Categorized | Featured, Royals

The Non-Quantifiable Jeff Francoeur

The Kansas City Royals are, arguably, one of the most exciting franchises in the league today.  They are young, talented, and have proven they can win at various levels on their way to the Major Leagues.

Exciting as that may be, when those young guys arrive in “the bigs”, they need leadership.  They need someone to show them how to act like big leaguers.  They need a guide along this journey that can show them, for lack of a better phrase, “The Royal Way”.

During the off-season, Dayton Moore and company were faced with a tough decision.  They had a glutton of youth that was becoming ready for the next step and a solid group behind them that could be ready sooner than later.  In particular, this created a problem in the outfield where they had two veteran players that showed promise.  The decision needed to be made between Jeff Francoeur and Melky Cabrera.  Many fans point out the inequity of the choice that was made.

A quick look at Baseball-Reference, accurate through 6/26…

Jeff Francoeur
Year Age Tm G PA AB R H 2B 3B HR RBI SB CS BB SO BA OBP SLG OPS
2012 28 KCR 70 293 277 28 73 14 2 7 24 1 3 13 51 .264 .300 .404 .705
Provided by Baseball-Reference.com: View Original Table
Generated 6/27/2012.
Melky Cabrera
Year Age Tm G PA AB R H 2B 3B HR RBI SB CS BB SO BA OBP SLG OPS
2012 27 SFG 72 321 298 52 105 15 7 7 37 10 4 21 41 .352 .393 .520 .913
Provided by Baseball-Reference.com: View Original Table
Generated 6/27/2012.

Statistically speaking, it is obvious the wrong choice was made.  Now, I know, hindsight is 20-20 and by no means do I feel that anyone could have predicted that Melky would have such a great year or that Frenchy would have such an average one.  What I am here to say is simply that the choice of Francoeur over Cabrera cannot be measured by the typical numbers.  Nor do I feel that it will be something we may ever be able to measure.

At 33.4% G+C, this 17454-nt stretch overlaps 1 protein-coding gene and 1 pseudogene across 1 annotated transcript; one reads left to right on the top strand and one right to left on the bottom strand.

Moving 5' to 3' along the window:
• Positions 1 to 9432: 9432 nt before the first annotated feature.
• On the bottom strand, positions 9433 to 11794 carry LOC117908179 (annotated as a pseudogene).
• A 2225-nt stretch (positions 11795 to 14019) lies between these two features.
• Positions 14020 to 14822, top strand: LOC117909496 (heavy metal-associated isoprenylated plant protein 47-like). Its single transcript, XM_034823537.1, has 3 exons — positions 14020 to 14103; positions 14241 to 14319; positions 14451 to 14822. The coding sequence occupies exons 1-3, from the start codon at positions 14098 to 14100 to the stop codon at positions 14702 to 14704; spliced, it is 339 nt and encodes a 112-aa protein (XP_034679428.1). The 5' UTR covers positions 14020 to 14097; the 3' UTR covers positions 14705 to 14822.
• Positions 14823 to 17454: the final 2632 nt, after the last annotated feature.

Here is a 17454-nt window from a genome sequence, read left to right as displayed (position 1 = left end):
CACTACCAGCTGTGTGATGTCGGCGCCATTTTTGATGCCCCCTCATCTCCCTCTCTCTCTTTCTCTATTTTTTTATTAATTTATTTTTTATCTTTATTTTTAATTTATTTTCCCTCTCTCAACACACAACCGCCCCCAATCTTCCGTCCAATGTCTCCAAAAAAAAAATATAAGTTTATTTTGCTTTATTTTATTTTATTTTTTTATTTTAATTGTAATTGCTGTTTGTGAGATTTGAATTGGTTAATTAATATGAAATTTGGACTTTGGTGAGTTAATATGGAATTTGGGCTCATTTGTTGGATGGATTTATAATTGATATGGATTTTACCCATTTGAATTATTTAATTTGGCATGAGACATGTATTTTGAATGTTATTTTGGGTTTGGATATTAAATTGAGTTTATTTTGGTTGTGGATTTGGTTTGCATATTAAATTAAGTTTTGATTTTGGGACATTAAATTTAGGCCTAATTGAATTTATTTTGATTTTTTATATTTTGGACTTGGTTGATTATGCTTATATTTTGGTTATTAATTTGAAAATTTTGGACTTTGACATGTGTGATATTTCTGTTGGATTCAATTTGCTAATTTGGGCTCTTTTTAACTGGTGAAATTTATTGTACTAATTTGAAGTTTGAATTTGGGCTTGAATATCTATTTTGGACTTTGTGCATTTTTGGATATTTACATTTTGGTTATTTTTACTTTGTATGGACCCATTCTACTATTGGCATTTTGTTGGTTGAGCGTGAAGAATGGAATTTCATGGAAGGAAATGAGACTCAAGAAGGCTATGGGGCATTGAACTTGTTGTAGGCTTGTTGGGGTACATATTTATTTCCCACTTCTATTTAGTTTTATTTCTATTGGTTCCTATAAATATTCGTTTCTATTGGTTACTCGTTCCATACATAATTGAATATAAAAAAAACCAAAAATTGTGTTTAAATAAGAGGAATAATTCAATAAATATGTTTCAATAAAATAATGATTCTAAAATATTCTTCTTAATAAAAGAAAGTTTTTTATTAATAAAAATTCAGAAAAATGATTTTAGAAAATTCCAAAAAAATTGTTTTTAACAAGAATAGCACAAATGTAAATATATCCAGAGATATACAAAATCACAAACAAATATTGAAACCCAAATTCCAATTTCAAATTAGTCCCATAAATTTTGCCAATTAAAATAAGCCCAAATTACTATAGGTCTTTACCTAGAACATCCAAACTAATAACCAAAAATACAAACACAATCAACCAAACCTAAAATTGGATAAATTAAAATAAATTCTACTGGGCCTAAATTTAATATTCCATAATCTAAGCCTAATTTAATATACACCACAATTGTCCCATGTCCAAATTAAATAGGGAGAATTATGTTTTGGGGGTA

Jeff Francoeur was kept on this team for his ability to usher in a crop of young guys into the proper way of handling themselves.  The intangibles around him as a man, a clubhouse personality, and a mentor all lead to the real reasons that he has a two year deal with this club.

Will he stick around beyond the trading deadline this year?  That will rely largely on factors of the production of other players in the system and the maturity of the roster as a whole.  If he should leave, who assumes his role as leadership both on and off the field?

Eric Hosmer
Hos is a bit of a natural choice here.  He was, in a very big way, the beginning of the youth movement in Kansas City.  He has spent a large amount of time in the system with a lot of the young players that are beginning to surface.  He’s young…very young, but his composure, quiet attitude, and expectation of winning will serve him well in the future.

Mike Moustakas
Moose is a much different candidate for leader of this team.  Throughout his minor league career, he has been known as a fiery personality that expects to win and is not afraid to tell anyone that they need to step it up a notch.  He is a player that will be vocal and visible in a leadership role.  In addition, he has earned a lot of respect for toning that side of his personality and game way down as he learns the ropes in Kansas City.

Alex Gordon
This is not only the most logical choice, but may be a change that is already in motion.  Gordon has been the player that has possibly most benefited from the presence of Jeff Francoeur.  They locker near each other, they are seen frequently together on road trips, and they have been seen working together in the field during warm ups.  Gordon received a long term deal from the club, is a leader on the field offensively and defensively, and has shown a large amount of maturity over the last few seasons.

As this team grows and becomes more and more competitive, leadership will be needed to help culture a winning environment and teach the players how to keep their heads down, their noses clean, and their game on the field pristine.  The right guys are in place to do just that and Jeff Fracoeur is a big part of ushering in a whole new era of Royals baseball.

Bill Ivie is the editor here at I-70 Baseball
He is the host of I-70 Radio, hosted every week on BlogTalkRadio.
Follow him on Twitter here.

This post was written by:

- who has written 476 posts on I-70 Baseball.


Contact the author

Tags: , , , , , , , , , , , , , , , , , , ,

One Response to “The Non-Quantifiable Jeff Francoeur”

  1. Gary says:

    No Billy Butler?

Trackbacks/Pingbacks


Leave a Reply

*

Buy OOTP Baseball 14 PC & Mac